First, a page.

Avoid After-Market Car Seat Products

I love seeing pictures of my friends’ kids riding in their car seats. It makes this child passenger safety technician’s heart happy to see babies buckled up and riding safely.

But, sometimes, in those same pictures, I see things that are also potentially unsafe with the car seat, and there’s nothing worse. What’s even harder for me is the fact that the parents usually have no idea that they’re doing something unsafe.

Sometimes it is a thick bunting inside the car seat, other times it’s a window roll-up shade on the window or toys hanging on the handle of the car seat. They all seem harmless, and useful in some way, but in the event of an accident, they all have the potential to cause harm to the baby.

In the child passenger safety field, we call these after-market products or non-regulated products. It means there are no federal regulations for these products that require testing for safety, so we have no way of knowing if these products are safe or not. In contrast, car seats are heavily regulated by the federal government and we therefore have safety and usability information that is collected during testing and helps us ensure babies and children are in the safest seat for them and that it is being used correctly.

The majority of after-market products are fine on their own, but when you attach them to a child’s car seat or put them in your car, the story can change. For example, putting a toy on your child’s car seat handle may not seem like an unsafe behavior, but in the event of an accident, that toy will likely come in contact with the child’s face and could harm him or her. The mirrors that are made to be strapped to the back of headrests are also cause for concern because they can detach during an accident and become a projectile risk, potentially causing injury.

During the winter months, I commonly see bunting-type products, which are particularly problematic. The fluffy sheepskin-like covers are soft and cozy and are used to keep little ones warm, but there is danger in using them because their bulk keeps the car seat harnesses from fitting the baby correctly. The concern is actually two-fold. The majority of these covers require you to feed part of the product through the car seat’s harness system which causes interference with the child and the harnesses. To be effective and keep the baby safe, the harnesses need to lay flat on the child with no bulk or padding in between. Additionally, most of the products are also designed with a thick fabric part that lays inside the seat.  This adds lots of bulk between the child’s back and the car seat which prevents the parent from being able to tighten the harness completely.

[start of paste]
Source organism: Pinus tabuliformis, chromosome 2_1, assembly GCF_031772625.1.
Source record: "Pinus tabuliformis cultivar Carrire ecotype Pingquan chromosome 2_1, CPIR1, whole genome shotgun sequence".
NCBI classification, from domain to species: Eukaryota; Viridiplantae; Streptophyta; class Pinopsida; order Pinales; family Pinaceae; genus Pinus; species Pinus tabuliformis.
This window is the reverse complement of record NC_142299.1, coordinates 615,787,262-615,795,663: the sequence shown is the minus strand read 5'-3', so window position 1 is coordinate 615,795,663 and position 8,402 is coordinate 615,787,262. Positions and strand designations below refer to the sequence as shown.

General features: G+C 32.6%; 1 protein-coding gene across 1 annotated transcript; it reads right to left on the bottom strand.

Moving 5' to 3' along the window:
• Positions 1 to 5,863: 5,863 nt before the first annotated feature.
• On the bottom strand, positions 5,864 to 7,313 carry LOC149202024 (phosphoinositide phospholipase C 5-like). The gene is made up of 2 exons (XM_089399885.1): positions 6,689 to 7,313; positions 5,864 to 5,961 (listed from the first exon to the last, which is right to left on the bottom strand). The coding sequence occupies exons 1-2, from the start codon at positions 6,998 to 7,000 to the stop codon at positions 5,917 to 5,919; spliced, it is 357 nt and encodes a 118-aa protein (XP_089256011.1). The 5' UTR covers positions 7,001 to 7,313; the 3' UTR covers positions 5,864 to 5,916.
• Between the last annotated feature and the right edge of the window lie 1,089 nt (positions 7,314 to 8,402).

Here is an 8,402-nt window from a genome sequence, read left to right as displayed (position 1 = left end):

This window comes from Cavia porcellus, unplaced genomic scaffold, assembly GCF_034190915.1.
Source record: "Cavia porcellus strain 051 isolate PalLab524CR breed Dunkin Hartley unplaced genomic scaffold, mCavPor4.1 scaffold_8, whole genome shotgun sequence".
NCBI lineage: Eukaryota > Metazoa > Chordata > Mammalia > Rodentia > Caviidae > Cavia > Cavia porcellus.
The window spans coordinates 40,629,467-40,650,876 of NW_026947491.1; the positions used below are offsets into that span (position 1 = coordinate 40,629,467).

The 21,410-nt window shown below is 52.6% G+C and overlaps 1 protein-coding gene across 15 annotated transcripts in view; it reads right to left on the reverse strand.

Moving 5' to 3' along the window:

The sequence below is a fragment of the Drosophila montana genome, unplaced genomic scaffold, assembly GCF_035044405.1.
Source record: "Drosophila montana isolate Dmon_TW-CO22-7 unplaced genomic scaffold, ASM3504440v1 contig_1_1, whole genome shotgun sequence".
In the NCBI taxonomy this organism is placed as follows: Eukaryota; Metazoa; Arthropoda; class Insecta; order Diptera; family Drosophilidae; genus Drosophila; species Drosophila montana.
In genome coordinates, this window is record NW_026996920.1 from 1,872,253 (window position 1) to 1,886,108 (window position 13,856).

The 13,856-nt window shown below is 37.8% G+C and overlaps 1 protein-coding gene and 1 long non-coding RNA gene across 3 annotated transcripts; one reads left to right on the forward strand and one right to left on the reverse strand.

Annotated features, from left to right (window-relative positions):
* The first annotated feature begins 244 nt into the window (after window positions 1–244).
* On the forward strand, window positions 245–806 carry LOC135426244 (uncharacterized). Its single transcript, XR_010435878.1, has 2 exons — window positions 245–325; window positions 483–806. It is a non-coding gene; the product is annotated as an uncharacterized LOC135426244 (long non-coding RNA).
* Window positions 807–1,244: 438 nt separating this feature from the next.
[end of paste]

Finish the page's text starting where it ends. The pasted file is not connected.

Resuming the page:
Instead, we recommend infant covers that go over the entire car seat and do not interfere with the harness system or need to be installed within the car seat. These covers do a great job keeping babies warm in cold weather and many parents also say they’re easier to use.

Heavy winter coats should also be avoided as they prevent complete tightening of the harness. I recommend parents of toddlers and preschoolers use a light jacket or fleece in the seat and then take a heavy coat to put on if the child will be spending time outside. I understand that it’s an extra step and one more thing to remember, but if harnesses don’t fit correctly or aren’t tightened enough, the child may come out of the harness in the event of an accident.

When I talk with parents about these products I always tell them that it is their decision as a parent whether or not they use these products. However, it is my job as a technician in the child passenger safety field to inform them of best practices, and that includes never putting something in or on the car seat that did not come with the seat.

Why is this so important? Simply put, when a car seat is sold on the market, anything that comes with the seat (including the infant insert, the cup holder, etc.) is crash tested with the seat and deemed safe. If you add something to the car seat, that wasn’t sold with it, you may be reducing the integrity of the seat or how it will perform in a crash.

In honor of Child Passenger Safety Week (Sept. 14-20, 2014) I encourage you to take a look around the car the next time you buckle your child in. What is nearby that could potentially cause harm in the event of a quick stop or crash? Make an effort to move or remove at least one thing from your car or your child’s seat to make his or her environment safer and make sure your precious passenger is riding as safely as possible.

 

Emily Lee

About the Author: Emily Lee

Emily Lee is an Injury Prevention Coordinator with the Cincinnati Children’s Comprehensive Injury Center. She is also a certified Child Passenger Safety Technician and Instructor. A lifelong Cincinnatian, Emily and her husband love exploring the city and spending time with their new dog, Bella.

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